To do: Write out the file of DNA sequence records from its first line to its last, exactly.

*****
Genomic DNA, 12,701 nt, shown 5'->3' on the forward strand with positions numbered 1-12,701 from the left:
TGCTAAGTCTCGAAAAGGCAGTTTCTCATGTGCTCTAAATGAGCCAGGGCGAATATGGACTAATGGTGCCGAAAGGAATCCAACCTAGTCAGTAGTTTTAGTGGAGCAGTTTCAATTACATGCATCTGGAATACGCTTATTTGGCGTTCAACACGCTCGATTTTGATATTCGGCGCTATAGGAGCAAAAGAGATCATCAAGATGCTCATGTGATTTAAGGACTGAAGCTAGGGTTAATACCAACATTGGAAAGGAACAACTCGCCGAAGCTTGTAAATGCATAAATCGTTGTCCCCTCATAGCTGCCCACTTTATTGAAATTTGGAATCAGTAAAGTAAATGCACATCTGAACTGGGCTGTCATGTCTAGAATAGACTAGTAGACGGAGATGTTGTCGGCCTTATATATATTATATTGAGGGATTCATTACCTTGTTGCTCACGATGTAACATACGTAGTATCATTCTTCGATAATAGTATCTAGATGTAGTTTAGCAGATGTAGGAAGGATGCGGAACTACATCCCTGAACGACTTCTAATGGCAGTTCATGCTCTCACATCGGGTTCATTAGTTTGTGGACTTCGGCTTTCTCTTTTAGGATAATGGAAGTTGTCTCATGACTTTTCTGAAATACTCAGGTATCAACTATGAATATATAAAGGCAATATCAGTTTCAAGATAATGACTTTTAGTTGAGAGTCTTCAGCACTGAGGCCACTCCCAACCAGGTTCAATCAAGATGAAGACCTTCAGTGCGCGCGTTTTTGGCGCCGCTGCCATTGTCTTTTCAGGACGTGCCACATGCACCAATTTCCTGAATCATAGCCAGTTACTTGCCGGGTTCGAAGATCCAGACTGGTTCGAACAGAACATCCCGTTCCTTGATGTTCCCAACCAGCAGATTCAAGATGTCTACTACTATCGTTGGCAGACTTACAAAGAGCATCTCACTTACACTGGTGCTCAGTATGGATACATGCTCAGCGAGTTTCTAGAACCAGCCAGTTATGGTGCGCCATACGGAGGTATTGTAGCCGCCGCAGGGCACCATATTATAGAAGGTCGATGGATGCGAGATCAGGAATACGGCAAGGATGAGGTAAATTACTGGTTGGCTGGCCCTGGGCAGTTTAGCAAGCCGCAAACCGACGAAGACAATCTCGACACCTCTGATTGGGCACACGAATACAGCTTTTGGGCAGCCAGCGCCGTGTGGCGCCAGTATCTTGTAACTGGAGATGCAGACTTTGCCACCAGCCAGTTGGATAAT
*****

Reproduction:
Genomic DNA, 12,701 nt, shown 5'->3' on the forward strand with positions numbered 1-12,701 from the left:
TGCTAAGTCTCGAAAAGGCAGTTTCTCATGTGCTCTAAATGAGCCAGGGCGAATATGGACTAATGGTGCCGAAAGGAATCCAACCTAGTCAGTAGTTTTAGTGGAGCAGTTTCAATTACATGCATCTGGAATACGCTTATTTGGCGTTCAACACGCTCGATTTTGATATTCGGCGCTATAGGAGCAAAAGAGATCATCAAGATGCTCATGTGATTTAAGGACTGAAGCTAGGGTTAATACCAACATTGGAAAGGAACAACTCGCCGAAGCTTGTAAATGCATAAATCGTTGTCCCCTCATAGCTGCCCACTTTATTGAAATTTGGAATCAGTAAAGTAAATGCACATCTGAACTGGGCTGTCATGTCTAGAATAGACTAGTAGACGGAGATGTTGTCGGCCTTATATATATTATATTGAGGGATTCATTACCTTGTTGCTCACGATGTAACATACGTAGTATCATTCTTCGATAATAGTATCTAGATGTAGTTTAGCAGATGTAGGAAGGATGCGGAACTACATCCCTGAACGACTTCTAATGGCAGTTCATGCTCTCACATCGGGTTCATTAGTTTGTGGACTTCGGCTTTCTCTTTTAGGATAATGGAAGTTGTCTCATGACTTTTCTGAAATACTCAGGTATCAACTATGAATATATAAAGGCAATATCAGTTTCAAGATAATGACTTTTAGTTGAGAGTCTTCAGCACTGAGGCCACTCCCAACCAGGTTCAATCAAGATGAAGACCTTCAGTGCGCGCGTTTTTGGCGCCGCTGCCATTGTCTTTTCAGGACGTGCCACATGCACCAATTTCCTGAATCATAGCCAGTTACTTGCCGGGTTCGAAGATCCAGACTGGTTCGAACAGAACATCCCGTTCCTTGATGTTCCCAACCAGCAGATTCAAGATGTCTACTACTATCGTTGGCAGACTTACAAAGAGCATCTCACTTACACTGGTGCTCAGTATGGATACATGCTCAGCGAGTTTCTAGAACCAGCCAGTTATGGTGCGCCATACGGAGGTATTGTAGCCGCCGCAGGGCACCATATTATAGAAGGTCGATGGATGCGAGATCAGGAATACGGCAAGGATGAGGTAAATTACTGGTTGGCTGGCCCTGGGCAGTTTAGCAAGCCGCAAACCGACGAAGACAATCTCGACACCTCTGATTGGGCACACGAATACAGCTTTTGGGCAGCCAGCGCCGTGTGGCGCCAGTATCTTGTAACTGGAGATGCAGACTTTGCCACCAGCCAGTTGGATAAT